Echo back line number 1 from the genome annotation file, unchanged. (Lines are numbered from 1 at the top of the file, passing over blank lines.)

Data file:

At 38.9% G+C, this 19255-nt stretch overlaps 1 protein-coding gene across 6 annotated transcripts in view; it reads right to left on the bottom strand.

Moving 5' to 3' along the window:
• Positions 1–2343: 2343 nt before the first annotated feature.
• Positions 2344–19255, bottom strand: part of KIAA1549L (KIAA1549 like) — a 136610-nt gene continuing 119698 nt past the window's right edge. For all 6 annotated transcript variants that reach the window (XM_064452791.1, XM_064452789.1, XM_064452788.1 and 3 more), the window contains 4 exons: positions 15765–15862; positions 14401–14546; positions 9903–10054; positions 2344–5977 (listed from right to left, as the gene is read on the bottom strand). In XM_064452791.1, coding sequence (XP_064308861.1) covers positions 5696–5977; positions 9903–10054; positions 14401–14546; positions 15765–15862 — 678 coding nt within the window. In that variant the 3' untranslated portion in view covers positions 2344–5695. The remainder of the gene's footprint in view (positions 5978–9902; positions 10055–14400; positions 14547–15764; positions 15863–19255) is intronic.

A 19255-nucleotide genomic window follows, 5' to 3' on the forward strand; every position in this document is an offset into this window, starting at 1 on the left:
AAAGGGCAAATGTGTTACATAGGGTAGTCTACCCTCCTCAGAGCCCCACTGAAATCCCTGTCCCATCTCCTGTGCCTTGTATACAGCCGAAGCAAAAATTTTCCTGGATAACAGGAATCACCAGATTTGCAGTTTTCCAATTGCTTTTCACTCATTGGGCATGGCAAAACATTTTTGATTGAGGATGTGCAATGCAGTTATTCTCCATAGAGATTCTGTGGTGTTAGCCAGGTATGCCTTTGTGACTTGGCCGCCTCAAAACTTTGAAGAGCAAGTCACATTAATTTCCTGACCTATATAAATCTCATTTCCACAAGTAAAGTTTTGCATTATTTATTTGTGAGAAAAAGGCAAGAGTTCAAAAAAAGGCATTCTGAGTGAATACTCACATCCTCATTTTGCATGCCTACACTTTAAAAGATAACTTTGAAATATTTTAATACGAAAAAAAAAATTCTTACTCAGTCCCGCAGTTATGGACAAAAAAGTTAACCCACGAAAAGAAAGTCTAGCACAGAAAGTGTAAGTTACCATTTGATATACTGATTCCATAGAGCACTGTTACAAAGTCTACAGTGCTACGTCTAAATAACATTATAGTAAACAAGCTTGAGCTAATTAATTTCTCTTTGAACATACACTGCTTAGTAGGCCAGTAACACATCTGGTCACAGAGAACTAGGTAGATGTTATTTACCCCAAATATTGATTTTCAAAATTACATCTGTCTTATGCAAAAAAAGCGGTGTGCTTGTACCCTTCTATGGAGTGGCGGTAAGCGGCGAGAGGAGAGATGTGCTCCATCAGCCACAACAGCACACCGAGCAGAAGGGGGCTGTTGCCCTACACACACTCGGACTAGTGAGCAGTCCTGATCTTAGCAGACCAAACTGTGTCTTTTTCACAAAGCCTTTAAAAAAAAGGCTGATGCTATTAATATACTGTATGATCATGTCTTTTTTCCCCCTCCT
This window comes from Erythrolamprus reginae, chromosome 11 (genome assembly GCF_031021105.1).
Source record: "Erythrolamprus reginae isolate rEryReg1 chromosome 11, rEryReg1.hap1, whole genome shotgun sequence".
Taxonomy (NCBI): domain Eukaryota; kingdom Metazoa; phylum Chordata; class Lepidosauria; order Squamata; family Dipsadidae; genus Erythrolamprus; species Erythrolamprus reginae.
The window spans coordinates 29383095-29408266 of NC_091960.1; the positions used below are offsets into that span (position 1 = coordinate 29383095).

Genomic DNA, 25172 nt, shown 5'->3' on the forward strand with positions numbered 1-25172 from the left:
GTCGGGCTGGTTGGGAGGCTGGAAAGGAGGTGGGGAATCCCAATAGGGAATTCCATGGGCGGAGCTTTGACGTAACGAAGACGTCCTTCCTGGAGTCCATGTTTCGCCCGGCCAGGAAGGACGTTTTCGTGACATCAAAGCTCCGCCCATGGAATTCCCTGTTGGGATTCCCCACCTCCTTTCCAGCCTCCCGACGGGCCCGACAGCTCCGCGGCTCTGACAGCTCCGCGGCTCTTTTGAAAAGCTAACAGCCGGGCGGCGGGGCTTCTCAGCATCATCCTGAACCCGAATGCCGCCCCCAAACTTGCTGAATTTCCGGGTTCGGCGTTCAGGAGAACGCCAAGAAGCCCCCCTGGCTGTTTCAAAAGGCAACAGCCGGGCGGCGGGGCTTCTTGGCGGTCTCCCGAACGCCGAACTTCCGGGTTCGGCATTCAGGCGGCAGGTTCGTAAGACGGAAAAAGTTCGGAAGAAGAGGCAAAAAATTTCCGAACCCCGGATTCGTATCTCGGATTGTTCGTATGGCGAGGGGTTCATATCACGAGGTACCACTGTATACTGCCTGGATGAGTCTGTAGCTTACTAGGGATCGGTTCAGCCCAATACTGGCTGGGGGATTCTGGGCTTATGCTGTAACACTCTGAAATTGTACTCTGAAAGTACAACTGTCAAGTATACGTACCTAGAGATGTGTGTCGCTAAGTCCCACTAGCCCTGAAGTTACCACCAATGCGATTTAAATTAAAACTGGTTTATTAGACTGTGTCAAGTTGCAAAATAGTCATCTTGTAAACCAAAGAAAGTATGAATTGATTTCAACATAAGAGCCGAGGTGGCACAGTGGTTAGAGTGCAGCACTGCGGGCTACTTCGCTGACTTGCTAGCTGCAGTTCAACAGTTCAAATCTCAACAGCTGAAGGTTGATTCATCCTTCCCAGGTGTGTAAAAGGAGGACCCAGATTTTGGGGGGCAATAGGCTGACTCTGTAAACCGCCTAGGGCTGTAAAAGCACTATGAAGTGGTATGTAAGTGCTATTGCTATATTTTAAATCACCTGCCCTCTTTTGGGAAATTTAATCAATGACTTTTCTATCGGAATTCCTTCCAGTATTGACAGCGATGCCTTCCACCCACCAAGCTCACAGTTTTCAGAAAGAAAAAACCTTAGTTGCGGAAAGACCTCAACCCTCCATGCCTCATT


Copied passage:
At 38.9% G+C, this 19255-nt stretch overlaps 1 protein-coding gene across 6 annotated transcripts in view; it reads right to left on the bottom strand.